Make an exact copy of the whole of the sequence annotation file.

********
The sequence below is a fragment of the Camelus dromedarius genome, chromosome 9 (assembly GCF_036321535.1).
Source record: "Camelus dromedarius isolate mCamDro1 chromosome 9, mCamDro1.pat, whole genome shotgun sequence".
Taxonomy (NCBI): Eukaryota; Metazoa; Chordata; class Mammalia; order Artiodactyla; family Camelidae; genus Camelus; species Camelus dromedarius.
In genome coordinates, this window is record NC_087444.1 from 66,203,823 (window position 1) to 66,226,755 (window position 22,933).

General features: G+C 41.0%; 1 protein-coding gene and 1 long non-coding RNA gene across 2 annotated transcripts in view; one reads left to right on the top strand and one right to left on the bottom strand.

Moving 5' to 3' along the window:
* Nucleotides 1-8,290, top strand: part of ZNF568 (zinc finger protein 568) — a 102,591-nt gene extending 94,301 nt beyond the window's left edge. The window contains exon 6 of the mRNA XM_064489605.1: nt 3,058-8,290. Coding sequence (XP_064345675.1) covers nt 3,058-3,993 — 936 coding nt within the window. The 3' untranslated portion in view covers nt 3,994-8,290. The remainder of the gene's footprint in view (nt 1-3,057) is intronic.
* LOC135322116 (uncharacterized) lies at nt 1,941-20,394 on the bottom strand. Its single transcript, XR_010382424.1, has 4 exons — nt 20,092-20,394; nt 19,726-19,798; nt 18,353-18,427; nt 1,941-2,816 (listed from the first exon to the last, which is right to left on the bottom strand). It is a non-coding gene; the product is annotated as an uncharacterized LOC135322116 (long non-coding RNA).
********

The sequence below is a fragment of the Camelus dromedarius genome, chromosome 9 (assembly GCF_036321535.1).
Source record: "Camelus dromedarius isolate mCamDro1 chromosome 9, mCamDro1.pat, whole genome shotgun sequence".
Taxonomy (NCBI): Eukaryota; Metazoa; Chordata; class Mammalia; order Artiodactyla; family Camelidae; genus Camelus; species Camelus dromedarius.
In genome coordinates, this window is record NC_087444.1 from 66,203,823 (window position 1) to 66,226,755 (window position 22,933).

General features: G+C 41.0%; 1 protein-coding gene and 1 long non-coding RNA gene across 2 annotated transcripts in view; one reads left to right on the top strand and one right to left on the bottom strand.

Moving 5' to 3' along the window:
* Nucleotides 1-8,290, top strand: part of ZNF568 (zinc finger protein 568) — a 102,591-nt gene extending 94,301 nt beyond the window's left edge. The window contains exon 6 of the mRNA XM_064489605.1: nt 3,058-8,290. Coding sequence (XP_064345675.1) covers nt 3,058-3,993 — 936 coding nt within the window. The 3' untranslated portion in view covers nt 3,994-8,290. The remainder of the gene's footprint in view (nt 1-3,057) is intronic.
* LOC135322116 (uncharacterized) lies at nt 1,941-20,394 on the bottom strand. Its single transcript, XR_010382424.1, has 4 exons — nt 20,092-20,394; nt 19,726-19,798; nt 18,353-18,427; nt 1,941-2,816 (listed from the first exon to the last, which is right to left on the bottom strand). It is a non-coding gene; the product is annotated as an uncharacterized LOC135322116 (long non-coding RNA).